FIG. 2 is a side view of a suspension system according to a first embodiment of the present invention, with an essential portion sectioned.

FIG. 3 is a cross-sectional plan view of the suspension system in FIG. 2.

FIG. 4 is a side view of a rear portion of a motorcycle according to a second embodiment of the invention.

FIG. 5 is a side view of the suspension system in FIG. 4, with an essential portion sectioned.

FIG. 6 is a plan view of the suspension system in FIG. 5, with an essential portion sectioned.

FIG. 7 is a plan view of the rear portion of the motorcycle in FIG. 4, with an essential portion sectioned.

FIG. 8 is a side view of a suspension system according to a third embodiment of the invention, with an essential portion sectioned.

FIG. 9 is a plan view of the suspension system in FIG. 8, with an essential portion sectioned.

FIG. 10 is a perspective view of a disassembled elastic member portion according to the third embodiment.

FIG. 11 is a developed perspective view of a link obtained by pressing a steel plate material, according to the third embodiment.

FIG. 12 is a perspective view of the link in FIG. 11 as folded and jointed.

FIG. 13 is a perspective view of the link in FIG. 12 fitted with rubber bushes.

FIG. 14 is a perspective view of a link according to a fourth embodiment of the invention.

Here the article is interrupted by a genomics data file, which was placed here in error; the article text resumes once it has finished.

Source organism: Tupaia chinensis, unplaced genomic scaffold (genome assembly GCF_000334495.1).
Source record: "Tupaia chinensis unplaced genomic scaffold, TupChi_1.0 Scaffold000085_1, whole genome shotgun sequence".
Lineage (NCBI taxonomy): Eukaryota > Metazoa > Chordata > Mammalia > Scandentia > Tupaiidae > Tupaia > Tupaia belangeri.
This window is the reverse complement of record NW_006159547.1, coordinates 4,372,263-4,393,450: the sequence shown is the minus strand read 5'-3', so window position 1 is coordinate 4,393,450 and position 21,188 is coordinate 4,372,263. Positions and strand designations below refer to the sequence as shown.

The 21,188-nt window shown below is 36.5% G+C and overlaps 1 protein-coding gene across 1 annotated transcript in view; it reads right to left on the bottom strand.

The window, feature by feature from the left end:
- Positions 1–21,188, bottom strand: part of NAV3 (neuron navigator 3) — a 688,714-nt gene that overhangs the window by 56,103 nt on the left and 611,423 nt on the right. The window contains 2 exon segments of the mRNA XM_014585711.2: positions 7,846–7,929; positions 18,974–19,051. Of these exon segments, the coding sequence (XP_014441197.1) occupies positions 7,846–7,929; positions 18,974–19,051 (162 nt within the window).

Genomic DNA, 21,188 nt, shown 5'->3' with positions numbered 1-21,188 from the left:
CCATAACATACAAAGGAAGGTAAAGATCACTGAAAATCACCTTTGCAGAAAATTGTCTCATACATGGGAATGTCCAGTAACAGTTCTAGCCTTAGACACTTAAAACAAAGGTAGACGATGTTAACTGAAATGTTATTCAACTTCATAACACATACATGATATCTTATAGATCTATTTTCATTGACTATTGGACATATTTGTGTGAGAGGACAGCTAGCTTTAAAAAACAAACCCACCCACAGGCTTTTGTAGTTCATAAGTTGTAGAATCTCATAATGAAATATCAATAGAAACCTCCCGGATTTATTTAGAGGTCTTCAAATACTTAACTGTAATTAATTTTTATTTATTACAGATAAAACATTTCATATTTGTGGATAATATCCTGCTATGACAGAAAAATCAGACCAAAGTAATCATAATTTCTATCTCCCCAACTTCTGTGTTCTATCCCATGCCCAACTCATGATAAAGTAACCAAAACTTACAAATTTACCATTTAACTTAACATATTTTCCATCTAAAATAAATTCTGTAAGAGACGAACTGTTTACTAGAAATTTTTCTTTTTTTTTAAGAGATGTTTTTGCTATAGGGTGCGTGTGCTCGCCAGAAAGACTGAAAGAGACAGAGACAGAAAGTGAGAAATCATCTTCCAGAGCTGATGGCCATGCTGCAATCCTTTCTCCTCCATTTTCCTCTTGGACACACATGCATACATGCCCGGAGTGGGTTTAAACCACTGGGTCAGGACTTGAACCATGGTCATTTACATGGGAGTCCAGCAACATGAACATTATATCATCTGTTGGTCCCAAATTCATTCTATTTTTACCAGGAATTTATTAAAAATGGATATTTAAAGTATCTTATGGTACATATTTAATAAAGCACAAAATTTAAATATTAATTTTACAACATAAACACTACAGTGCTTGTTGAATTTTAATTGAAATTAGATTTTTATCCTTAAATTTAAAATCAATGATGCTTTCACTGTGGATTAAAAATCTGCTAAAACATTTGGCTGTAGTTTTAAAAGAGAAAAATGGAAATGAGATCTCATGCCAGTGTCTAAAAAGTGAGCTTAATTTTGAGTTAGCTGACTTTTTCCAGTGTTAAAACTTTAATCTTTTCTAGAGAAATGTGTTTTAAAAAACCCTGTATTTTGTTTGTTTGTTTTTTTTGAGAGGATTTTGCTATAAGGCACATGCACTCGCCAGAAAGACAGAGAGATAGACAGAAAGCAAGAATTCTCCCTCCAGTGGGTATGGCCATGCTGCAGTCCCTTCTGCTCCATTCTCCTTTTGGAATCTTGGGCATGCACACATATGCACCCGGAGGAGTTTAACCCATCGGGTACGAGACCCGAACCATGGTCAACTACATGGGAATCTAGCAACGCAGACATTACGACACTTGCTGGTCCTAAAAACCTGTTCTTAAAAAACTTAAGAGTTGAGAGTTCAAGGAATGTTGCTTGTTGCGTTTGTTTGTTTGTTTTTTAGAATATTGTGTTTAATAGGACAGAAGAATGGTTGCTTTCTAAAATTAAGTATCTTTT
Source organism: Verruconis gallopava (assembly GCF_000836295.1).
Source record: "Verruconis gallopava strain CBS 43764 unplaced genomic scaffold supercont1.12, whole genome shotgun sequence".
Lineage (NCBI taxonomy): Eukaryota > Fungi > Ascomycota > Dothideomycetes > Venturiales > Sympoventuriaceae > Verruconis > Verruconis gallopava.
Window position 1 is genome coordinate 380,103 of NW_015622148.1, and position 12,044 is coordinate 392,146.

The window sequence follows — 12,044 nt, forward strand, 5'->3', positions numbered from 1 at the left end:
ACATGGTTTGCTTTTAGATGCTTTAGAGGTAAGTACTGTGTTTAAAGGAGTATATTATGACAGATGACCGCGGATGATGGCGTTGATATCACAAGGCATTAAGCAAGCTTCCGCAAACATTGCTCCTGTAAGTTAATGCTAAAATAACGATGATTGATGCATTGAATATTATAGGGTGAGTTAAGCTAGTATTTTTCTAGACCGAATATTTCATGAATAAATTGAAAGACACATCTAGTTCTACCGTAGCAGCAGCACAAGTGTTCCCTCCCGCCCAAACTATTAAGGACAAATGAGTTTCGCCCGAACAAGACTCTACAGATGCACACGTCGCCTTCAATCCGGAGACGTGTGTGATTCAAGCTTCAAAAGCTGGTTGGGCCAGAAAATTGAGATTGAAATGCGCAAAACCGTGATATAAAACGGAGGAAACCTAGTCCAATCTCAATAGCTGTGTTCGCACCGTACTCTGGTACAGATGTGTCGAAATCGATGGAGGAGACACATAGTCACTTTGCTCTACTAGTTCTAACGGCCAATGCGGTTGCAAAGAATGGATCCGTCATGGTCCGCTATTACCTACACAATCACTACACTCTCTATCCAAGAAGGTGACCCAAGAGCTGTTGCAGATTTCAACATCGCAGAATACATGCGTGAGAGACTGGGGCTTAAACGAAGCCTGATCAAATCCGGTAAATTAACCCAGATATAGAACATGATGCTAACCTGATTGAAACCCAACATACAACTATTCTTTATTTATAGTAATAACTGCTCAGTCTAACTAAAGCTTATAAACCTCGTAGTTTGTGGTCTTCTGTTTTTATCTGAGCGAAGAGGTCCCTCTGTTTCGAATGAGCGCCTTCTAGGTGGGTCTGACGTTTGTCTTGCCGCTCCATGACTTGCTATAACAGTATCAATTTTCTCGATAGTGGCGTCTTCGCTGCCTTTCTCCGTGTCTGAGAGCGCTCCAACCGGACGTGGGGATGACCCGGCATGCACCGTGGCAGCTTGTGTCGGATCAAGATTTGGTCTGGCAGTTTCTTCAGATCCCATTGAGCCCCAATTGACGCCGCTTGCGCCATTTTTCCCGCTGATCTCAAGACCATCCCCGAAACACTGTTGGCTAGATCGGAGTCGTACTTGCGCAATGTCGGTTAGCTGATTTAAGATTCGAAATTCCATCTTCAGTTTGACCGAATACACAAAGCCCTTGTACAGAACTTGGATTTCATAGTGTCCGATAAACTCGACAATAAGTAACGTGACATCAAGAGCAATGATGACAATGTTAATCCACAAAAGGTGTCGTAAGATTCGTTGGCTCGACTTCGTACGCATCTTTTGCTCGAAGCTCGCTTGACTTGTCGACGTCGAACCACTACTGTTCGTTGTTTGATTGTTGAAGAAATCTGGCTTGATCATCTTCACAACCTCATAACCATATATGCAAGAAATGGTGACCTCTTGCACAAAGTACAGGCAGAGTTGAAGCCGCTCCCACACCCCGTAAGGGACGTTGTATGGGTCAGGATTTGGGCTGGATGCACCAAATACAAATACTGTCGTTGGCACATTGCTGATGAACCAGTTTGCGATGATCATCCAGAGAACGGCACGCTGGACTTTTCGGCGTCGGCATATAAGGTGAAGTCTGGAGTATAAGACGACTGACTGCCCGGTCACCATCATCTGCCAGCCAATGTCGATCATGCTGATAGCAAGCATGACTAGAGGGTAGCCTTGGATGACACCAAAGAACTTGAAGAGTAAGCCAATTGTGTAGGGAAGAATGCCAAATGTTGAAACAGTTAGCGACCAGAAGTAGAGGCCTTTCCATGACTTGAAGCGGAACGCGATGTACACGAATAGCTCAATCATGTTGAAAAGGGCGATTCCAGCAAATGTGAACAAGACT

FIG. 15 is a side view of a suspension system according to a fifth embodiment of the invention.

FIG. 16 is a graph including a continuous curve and a broken curve representing vibration frequency characteristics of a suspension system according to the present invention and a conventional suspension system, respectively.

FIG. 17 is a side view of a motorcycle including the conventional suspension system as represented in FIG. 16.

DETAILED DESCRIPTION OF THE INVENTION

With reference to FIG. 1, a motorcycle 1 is provided with a head tube 3 in the front of a frame 2, which comprises a V-shaped vehicle body in this embodiment. The frame 2 has the head tube 3 rotatably fitted on a steering stem of a front fork 4 supporting a front wheel 5 and is steered with a handle 6 projecting upwardly from the head tube 3. Further, the frame 2 has its front portion 2a and rear portion 2b which are separate from each other and jointed together at their lower ends by means of a V-shaped joint 7. The rear portion 2b is rearwardly inclined and supports at its upper end a seat 9 through a box member 8.